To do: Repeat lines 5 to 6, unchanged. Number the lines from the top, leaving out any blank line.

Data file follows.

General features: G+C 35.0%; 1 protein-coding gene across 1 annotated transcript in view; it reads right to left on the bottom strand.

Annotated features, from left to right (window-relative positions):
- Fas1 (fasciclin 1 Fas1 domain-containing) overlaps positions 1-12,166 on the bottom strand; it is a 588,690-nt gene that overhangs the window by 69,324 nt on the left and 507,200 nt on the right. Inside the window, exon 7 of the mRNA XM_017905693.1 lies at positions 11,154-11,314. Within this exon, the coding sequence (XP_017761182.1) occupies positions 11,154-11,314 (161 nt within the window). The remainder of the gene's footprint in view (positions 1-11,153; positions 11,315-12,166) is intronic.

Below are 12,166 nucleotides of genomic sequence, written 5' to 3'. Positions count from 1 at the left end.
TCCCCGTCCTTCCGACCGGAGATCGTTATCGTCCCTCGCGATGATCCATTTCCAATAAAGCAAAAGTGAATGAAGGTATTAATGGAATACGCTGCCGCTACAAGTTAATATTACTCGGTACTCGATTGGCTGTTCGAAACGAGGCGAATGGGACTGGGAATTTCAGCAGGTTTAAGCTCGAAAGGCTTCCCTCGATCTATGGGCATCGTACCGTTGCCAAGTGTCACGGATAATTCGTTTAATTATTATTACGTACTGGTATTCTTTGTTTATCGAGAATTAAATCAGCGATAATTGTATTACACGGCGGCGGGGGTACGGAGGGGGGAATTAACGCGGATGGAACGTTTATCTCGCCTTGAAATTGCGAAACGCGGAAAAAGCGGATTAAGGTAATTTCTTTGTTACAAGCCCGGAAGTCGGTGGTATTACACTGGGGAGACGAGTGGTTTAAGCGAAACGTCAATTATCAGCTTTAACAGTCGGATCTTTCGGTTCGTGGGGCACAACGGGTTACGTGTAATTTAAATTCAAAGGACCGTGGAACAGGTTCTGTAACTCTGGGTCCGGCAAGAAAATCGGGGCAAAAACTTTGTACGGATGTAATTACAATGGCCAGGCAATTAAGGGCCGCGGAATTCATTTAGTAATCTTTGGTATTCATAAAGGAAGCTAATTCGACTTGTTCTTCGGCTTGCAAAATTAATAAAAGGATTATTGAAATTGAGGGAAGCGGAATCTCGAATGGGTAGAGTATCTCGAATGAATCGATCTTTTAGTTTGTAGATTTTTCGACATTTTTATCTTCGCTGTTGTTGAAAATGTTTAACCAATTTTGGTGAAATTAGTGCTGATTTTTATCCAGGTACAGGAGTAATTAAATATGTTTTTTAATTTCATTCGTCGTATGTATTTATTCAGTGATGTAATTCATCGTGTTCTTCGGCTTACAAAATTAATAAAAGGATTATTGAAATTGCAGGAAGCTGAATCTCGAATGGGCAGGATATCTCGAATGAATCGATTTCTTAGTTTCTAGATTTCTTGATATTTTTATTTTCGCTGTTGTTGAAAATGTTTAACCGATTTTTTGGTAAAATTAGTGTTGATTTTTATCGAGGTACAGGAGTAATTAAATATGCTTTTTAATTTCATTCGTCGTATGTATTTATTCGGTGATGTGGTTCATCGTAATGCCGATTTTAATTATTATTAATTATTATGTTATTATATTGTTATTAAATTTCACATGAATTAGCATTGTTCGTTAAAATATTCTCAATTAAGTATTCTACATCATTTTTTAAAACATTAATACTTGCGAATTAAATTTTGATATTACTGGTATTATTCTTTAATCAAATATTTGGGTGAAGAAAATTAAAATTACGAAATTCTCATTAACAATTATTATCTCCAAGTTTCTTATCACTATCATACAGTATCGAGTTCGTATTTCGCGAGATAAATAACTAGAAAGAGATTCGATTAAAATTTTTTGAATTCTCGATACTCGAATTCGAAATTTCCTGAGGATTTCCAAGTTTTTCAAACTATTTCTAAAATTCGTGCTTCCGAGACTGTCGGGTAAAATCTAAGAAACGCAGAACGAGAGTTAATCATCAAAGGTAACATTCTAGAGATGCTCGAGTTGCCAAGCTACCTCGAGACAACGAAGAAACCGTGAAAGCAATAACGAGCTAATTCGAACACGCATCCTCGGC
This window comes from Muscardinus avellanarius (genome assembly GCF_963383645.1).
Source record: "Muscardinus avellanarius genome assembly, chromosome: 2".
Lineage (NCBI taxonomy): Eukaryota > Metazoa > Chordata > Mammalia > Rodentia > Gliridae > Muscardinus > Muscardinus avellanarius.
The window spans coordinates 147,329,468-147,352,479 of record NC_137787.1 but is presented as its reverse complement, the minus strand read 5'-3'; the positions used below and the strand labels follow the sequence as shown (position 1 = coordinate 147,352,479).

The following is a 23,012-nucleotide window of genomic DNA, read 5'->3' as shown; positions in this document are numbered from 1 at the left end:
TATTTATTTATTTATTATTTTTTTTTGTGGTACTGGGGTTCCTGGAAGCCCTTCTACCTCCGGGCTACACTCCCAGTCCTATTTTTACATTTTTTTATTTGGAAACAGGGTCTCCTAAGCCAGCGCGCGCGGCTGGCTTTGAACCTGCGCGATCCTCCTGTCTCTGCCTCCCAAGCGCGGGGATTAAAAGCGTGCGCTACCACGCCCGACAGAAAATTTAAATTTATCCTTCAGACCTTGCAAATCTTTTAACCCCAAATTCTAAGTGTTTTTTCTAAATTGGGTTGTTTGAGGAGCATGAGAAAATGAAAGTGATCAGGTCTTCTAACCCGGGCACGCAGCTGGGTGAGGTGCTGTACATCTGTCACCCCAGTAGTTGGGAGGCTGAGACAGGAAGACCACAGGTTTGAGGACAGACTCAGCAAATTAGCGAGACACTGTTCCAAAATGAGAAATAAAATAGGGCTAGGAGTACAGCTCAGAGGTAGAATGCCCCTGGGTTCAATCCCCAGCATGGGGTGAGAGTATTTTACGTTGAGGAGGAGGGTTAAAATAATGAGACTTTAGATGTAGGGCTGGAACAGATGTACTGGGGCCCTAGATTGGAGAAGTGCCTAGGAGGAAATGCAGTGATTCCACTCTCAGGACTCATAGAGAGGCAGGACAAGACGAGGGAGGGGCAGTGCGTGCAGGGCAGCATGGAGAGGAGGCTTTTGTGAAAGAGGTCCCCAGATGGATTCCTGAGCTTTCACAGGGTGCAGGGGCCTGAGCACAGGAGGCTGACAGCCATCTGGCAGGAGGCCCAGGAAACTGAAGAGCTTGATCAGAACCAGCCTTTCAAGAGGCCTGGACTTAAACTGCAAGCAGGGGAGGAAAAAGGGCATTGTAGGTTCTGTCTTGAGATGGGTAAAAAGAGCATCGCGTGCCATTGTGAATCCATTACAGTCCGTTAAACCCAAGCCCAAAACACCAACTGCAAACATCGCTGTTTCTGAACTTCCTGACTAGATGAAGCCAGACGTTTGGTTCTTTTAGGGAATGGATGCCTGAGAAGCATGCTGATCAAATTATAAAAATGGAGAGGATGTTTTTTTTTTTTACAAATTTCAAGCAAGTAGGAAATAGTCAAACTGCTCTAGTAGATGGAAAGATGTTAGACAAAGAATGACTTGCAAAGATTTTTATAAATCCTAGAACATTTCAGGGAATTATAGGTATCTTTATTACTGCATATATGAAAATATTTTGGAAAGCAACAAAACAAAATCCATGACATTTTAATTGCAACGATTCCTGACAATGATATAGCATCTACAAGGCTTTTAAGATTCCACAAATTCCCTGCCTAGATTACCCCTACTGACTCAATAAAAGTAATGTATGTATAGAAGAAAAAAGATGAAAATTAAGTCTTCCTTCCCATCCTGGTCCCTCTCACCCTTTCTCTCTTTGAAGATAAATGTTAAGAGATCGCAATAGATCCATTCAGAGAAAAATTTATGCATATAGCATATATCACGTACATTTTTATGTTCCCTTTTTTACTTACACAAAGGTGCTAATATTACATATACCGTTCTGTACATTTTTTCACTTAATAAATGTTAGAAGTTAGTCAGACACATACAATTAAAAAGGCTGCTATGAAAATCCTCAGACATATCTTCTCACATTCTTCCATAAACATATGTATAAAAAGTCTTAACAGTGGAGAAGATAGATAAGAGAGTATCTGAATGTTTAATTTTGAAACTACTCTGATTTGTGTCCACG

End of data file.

TCCCCGTCCTTCCGACCGGAGATCGTTATCGTCCCTCGCGATGATCCATTTCCAATAAAGCAAAAGTGAATGAAGGTATTAATGGAATACGCTGCCGCTACAAGTTAATATTACTCGGTACTCGATTGGCTGTTCGAAACGAGGCGAATGGGACTGGGAATTTCAGCAGGTTTAAGCTCGAAAGGCTTCCCTCGATCTATGGGCATCGTACCGTTGCCAAGTGTCACGGATAATTCGTTTAATTATTATTACGTACTGGTATTCTTTGTTTATCGAGAATTAAATCAGCGATAATTGTATTACACGGCGGCGGGGGTACGGAGGGGGGAATTAACGCGGATGGAACGTTTATCTCGCCTTGAAATTGCGAAACGCGGAAAAAGCGGATTAAGGTAATTTCTTTGTTACAAGCCCGGAAGTCGGTGGTATTACACTGGGGAGACGAGTGGTTTAAGCGAAACGTCAATTATCAGCTTTAACAGTCGGATCTTTCGGTTCGTGGGGCACAACGGGTTACGTGTAATTTAAATTCAAAGGACCGTGGAACAGGTTCTGTAACTCTGGGTCCGGCAAGAAAATCGGGGCAAAAACTTTGTACGGATGTAATTACAATGGCCAGGCAATTAAGGGCCGCGGAATTCATTTAGTAATCTTTGGTATTCATAAAGGAAGCTAATTCGACTTGTTCTTCGGCTTGCAAAATTAATAAAAGGATTATTGAAATTGAGGGAAGCGGAATCTCGAATGGGTAGAGTATCTCGAATGAATCGATCTTTTAGTTTGTAGATTTTTCGACATTTTTATCTTCGCTGTTGTTGAAAATGTTTAACCAATTTTGGTGAAATTAGTGCTGATTTTTATCCAGGTACAGGAGTAATTAAATATGTTTTTTAATTTCATTCGTCGTATGTATTTATTCAGTGATGTAATTCATCGTGTTCTTCGGCTTACAAAATTAATAAAAGGATTATTGAAATTGCAGGAAGCTGAATCTCGAATGGGCAGGATATCTCGAATGAATCGATTTCTTAGTTTCTAGATTTCTTGATATTTTTATTTTCGCTGTTGTTGAAAATGTTTAACCGATTTTTTGGTAAAATTAGTGTTGATTTTTATCGAGGTACAGGAGTAATTAAATATGCTTTTTAATTTCATTCGTCGTATGTATTTATTCGGTGATGTGGTTCATCGTAATGCCGATTTTAATTATTATTAATTATTATGTTATTATATTGTTATTAAATTTCACATGAATTAGCATTGTTCGTTAAAATATTCTCAATTAAGTATTCTACATCATTTTTTAAAACATTAATACTTGCGAATTAAATTTTGATATTACTGGTATTATTCTTTAATCAAATATTTGGGTGAAGAAAATTAAAATTACGAAATTCTCATTAACAATTATTATCTCCAAGTTTCTTATCACTATCATACAGTATCGAGTTCGTATTTCGCGAGATAAATAACTAGAAAGAGATTCGATTAAAATTTTTTGAATTCTCGATACTCGAATTCGAAATTTCCTGAGGATTTCCAAGTTTTTCAAACTATTTCTAAAATTCGTGCTTCCGAGACTGTCGGGTAAAATCTAAGAAACGCAGAACGAGAGTTAATCATCAAAGGTAACATTCTAGAGATGCTCGAGTTGCCAAGCTACCTCGAGACAACGAAGAAACCGTGAAAGCAATAACGAGCTAATTCGAACACGCATCCTCGGC
This window comes from Muscardinus avellanarius (genome assembly GCF_963383645.1).